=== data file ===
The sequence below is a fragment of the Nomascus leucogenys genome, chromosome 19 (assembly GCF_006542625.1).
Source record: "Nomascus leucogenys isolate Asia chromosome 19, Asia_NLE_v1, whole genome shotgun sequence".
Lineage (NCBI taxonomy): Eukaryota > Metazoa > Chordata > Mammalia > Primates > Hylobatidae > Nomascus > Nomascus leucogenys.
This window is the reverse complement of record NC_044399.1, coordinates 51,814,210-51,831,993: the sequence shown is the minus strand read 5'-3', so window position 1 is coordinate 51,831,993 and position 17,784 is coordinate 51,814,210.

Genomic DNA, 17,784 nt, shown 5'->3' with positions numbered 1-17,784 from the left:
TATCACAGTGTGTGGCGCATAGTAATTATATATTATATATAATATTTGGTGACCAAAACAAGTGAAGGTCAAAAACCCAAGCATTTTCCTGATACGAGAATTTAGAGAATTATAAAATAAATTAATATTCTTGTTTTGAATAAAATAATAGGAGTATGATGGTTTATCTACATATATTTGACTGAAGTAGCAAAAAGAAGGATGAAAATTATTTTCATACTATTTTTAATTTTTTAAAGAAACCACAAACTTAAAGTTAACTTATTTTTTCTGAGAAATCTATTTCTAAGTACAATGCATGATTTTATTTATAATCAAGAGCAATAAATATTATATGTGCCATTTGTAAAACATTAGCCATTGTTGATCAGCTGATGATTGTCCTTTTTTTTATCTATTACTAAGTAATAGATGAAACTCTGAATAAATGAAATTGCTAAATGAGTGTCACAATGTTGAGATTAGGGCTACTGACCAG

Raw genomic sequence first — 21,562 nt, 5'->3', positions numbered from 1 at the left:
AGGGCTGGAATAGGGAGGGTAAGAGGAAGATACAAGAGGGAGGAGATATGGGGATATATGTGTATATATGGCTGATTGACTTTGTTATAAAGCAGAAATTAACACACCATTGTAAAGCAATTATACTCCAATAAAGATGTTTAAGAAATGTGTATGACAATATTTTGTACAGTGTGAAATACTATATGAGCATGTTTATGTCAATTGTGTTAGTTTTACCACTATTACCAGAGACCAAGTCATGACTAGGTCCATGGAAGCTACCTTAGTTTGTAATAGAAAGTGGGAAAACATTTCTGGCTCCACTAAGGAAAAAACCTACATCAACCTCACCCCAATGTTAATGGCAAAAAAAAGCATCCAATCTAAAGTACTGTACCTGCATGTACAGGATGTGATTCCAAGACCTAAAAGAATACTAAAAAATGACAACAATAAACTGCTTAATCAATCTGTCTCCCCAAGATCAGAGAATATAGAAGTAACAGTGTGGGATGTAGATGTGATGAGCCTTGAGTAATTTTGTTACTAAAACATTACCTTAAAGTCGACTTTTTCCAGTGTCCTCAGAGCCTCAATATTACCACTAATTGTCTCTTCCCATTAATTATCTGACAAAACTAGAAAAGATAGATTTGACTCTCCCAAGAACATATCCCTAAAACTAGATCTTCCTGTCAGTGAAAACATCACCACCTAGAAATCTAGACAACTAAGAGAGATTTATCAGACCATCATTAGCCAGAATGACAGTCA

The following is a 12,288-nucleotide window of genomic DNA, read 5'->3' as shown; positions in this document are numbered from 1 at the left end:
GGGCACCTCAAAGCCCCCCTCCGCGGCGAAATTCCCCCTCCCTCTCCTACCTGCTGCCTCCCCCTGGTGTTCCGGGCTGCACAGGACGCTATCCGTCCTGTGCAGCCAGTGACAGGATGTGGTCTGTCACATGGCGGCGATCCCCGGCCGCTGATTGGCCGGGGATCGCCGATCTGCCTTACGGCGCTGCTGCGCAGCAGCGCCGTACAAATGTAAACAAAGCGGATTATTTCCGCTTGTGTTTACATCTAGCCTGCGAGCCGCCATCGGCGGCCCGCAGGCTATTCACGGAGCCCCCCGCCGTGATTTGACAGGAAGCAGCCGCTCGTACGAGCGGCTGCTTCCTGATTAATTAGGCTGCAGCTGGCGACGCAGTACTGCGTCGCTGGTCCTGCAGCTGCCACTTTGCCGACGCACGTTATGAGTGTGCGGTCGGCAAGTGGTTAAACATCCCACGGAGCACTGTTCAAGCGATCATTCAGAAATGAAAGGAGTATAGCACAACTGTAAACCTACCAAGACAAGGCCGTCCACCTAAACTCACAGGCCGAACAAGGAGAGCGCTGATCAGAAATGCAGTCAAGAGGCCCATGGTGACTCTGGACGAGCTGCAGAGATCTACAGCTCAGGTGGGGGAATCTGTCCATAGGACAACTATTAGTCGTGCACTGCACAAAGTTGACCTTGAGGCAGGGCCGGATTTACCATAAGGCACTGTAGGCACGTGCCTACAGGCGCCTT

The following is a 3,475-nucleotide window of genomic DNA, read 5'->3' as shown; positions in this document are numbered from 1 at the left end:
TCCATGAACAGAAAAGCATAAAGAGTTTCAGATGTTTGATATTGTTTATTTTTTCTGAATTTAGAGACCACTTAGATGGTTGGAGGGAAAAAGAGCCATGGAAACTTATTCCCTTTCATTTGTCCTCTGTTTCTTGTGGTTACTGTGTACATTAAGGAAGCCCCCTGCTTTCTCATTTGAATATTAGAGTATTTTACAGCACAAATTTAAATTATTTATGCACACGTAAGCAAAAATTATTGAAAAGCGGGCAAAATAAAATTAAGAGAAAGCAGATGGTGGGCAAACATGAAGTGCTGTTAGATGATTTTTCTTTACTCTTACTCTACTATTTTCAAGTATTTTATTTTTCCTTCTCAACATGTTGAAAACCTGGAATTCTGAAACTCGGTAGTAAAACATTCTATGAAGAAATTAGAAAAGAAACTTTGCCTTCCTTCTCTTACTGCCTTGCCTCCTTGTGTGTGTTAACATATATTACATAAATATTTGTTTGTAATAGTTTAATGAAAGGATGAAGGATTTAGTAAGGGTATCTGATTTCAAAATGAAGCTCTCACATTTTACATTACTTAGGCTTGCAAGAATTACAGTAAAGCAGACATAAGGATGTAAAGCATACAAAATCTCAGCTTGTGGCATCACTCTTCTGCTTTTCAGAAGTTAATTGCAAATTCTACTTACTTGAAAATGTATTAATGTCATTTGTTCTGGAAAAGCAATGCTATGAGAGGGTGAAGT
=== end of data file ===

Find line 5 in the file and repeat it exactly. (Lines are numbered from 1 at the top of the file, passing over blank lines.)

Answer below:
Genomic DNA, 17,784 nt, shown 5'->3' with positions numbered 1-17,784 from the left: